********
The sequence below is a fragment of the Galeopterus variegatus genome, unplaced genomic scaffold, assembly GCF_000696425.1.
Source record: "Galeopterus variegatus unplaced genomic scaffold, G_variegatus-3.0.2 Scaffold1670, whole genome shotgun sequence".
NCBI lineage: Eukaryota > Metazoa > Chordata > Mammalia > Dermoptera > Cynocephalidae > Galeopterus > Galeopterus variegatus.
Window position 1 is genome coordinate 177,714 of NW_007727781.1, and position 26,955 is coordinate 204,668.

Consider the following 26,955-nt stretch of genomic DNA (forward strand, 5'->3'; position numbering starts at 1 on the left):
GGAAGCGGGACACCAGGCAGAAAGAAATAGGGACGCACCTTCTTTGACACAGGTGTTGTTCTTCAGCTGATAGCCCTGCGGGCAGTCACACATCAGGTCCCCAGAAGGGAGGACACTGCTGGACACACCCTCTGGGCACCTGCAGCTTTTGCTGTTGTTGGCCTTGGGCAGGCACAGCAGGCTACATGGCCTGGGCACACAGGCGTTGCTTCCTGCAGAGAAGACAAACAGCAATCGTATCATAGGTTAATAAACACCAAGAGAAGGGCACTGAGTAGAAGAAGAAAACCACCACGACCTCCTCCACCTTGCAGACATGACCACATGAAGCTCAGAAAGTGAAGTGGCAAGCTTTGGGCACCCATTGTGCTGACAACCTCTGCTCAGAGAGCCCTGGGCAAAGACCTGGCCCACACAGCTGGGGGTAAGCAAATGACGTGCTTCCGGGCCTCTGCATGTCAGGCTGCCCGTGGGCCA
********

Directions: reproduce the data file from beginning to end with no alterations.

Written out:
The sequence below is a fragment of the Galeopterus variegatus genome, unplaced genomic scaffold, assembly GCF_000696425.1.
Source record: "Galeopterus variegatus unplaced genomic scaffold, G_variegatus-3.0.2 Scaffold1670, whole genome shotgun sequence".
NCBI lineage: Eukaryota > Metazoa > Chordata > Mammalia > Dermoptera > Cynocephalidae > Galeopterus > Galeopterus variegatus.
Window position 1 is genome coordinate 177,714 of NW_007727781.1, and position 26,955 is coordinate 204,668.

Consider the following 26,955-nt stretch of genomic DNA (forward strand, 5'->3'; position numbering starts at 1 on the left):
GGAAGCGGGACACCAGGCAGAAAGAAATAGGGACGCACCTTCTTTGACACAGGTGTTGTTCTTCAGCTGATAGCCCTGCGGGCAGTCACACATCAGGTCCCCAGAAGGGAGGACACTGCTGGACACACCCTCTGGGCACCTGCAGCTTTTGCTGTTGTTGGCCTTGGGCAGGCACAGCAGGCTACATGGCCTGGGCACACAGGCGTTGCTTCCTGCAGAGAAGACAAACAGCAATCGTATCATAGGTTAATAAACACCAAGAGAAGGGCACTGAGTAGAAGAAGAAAACCACCACGACCTCCTCCACCTTGCAGACATGACCACATGAAGCTCAGAAAGTGAAGTGGCAAGCTTTGGGCACCCATTGTGCTGACAACCTCTGCTCAGAGAGCCCTGGGCAAAGACCTGGCCCACACAGCTGGGGGTAAGCAAATGACGTGCTTCCGGGCCTCTGCATGTCAGGCTGCCCGTGGGCCA